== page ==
"Rotation and angular momentum transport play a critical role in the formation and evolution of astrophysical objects, including the fundamental bricks of astrophysical structures: stars. Stars like our Sun form when rotating dense cores, in the interstellar medium, collapse until they eventually reach temperatures at which nuclear fusion begins; while planets, including the Earth, form in the rotationally supported disks around these same young stars. One of the major challenges of modern astrophysics is the “angular momentum problem"": observations show that a typical star-forming cloud needs to reduce its specific angular momentum by 5 to 10 orders of magnitude to form a typical star such as our Sun. It is also crucial to solve the angular momentum problem to understand the formation of protoplanetary disks, stellar binaries and the initial mass function of newly formed stars. Magnetic fields are one of the key ways of transporting angular momentum in astrophysical structures: understanding how angular momentum is transported to allow star formation requires characterizing the role of magnetic fields in shaping the dynamics of star-forming structures. The MagneticYSOs project aims at characterizing the role of magnetic field in the earliest stage of star formation, during the main accretion phase.
The simultaneous major improvements of instrumental and computational facilities provide us, for the first time, with the opportunity to confront observational information to magnetized models predictions. Polarization capabilities on the last generation of instrument in large facilities are producing sensitive observations of magnetic fields with a great level of detail, while numerical simulations of star formation are now including most of the physical ingredients for a detailed description of protostellar collapse at all the relevant scales, such as resistive MHD, radiative transfer and chemical networks. These new tools will undoubtedly lead to major discovery in the fields of planets and star formation in the coming years. It is necessary to conduct comprehensive projects able to combine theory and observations in a detailed fashion, which in turn require a collaboration with access to cutting edge observational datasets and numerical models. Through an ambitious multi-faceted program of dedicated observations probing magnetic fields (polarized dust emission and Zeeman effect maps), gas kinematics (molecular lines emission maps), ionization rates and dust properties in Class 0 protostars, and their comparison to synthetic observations of MHD simulations of protostellar collapse, we aim to transform our understanding of:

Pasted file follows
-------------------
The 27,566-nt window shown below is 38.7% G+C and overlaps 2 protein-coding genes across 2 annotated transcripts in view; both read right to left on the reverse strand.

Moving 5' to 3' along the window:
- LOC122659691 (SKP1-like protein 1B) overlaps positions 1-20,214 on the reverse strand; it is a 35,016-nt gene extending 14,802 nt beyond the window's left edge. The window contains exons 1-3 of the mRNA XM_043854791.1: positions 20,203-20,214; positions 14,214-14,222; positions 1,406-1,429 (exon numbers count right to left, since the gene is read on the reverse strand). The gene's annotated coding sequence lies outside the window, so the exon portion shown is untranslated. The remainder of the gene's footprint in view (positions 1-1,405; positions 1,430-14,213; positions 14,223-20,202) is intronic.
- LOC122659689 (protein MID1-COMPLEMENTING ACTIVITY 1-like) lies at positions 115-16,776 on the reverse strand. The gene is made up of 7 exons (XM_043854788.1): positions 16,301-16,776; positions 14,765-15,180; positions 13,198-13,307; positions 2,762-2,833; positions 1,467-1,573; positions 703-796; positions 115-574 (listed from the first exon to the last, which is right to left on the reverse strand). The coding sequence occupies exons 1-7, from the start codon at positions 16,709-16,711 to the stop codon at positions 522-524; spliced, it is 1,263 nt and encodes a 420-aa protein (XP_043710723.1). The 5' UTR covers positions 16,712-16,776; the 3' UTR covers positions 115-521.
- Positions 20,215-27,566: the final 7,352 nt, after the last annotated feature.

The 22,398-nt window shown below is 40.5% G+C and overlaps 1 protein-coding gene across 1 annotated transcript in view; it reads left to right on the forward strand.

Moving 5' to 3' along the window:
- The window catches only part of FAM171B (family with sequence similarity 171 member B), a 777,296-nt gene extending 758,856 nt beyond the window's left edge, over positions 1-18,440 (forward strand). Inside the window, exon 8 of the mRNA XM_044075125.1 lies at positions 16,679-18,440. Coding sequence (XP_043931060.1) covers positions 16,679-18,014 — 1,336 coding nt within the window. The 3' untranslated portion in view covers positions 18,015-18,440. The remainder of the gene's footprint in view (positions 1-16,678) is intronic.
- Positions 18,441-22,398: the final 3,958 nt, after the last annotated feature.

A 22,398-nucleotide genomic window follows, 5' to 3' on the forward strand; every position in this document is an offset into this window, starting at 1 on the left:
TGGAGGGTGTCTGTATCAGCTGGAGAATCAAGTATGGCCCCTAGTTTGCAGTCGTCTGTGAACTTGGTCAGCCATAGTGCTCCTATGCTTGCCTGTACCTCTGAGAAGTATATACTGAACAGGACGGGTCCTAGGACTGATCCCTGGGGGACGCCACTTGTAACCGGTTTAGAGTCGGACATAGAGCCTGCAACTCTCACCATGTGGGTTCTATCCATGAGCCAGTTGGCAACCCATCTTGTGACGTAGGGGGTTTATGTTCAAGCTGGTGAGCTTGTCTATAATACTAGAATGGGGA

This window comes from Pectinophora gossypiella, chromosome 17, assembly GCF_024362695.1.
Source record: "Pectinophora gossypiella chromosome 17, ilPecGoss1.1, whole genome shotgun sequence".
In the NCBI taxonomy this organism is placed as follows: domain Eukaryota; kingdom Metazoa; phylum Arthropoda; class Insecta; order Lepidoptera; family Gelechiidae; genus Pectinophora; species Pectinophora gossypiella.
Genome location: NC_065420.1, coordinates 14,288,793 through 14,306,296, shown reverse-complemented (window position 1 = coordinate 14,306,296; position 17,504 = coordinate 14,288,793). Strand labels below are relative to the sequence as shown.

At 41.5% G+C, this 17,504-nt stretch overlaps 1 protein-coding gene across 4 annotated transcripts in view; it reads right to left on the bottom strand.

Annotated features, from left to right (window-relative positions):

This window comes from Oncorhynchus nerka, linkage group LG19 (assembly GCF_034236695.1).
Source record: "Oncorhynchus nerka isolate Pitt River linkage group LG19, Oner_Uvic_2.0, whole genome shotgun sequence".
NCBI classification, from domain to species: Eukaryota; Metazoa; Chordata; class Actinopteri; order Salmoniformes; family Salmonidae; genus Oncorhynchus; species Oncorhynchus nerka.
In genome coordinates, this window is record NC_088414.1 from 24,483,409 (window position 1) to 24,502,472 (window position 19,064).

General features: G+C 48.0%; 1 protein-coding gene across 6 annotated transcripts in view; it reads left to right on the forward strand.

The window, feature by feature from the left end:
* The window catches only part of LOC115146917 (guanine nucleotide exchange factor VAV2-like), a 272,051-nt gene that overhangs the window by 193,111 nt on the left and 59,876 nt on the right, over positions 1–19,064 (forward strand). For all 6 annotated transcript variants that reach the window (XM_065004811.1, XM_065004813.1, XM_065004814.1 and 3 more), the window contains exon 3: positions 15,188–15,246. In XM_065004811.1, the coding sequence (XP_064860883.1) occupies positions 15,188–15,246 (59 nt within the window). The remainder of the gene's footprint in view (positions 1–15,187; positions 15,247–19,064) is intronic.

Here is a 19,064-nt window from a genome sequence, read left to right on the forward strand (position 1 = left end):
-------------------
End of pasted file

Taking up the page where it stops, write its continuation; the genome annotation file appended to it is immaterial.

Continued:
1) The long-standing problem of angular momentum in star formation
2) The origin of the stellar initial mass function
3) The formation of multiple stellar systems and circumstellar disks around young stellar objects (YSOs)
Not only this project will enable a major leap forward in our understanding of low-mass star formation, answering yet unexplored questions with innovative methods, but it will also allow to spread the expertise in interpreting high-angular resolution (sub-)mm polarization data. Although characterizing magnetic fields in astrophysical structures represents the next frontier in many fields (solar physics, evolved stars, compact objects, galactic nuclei are a few examples), only a handful of astronomers in the EU community are familiar with interferometric polarization data, mostly because of the absence of large european facilities providing such capabilities until the recent advent of ALMA. It is now crucial to strengthen the European position in this research field by training a new generation of physicists with a strong expertise on tailoring, analyzing and interpreting high angular resolution polarization data."
Fields of science
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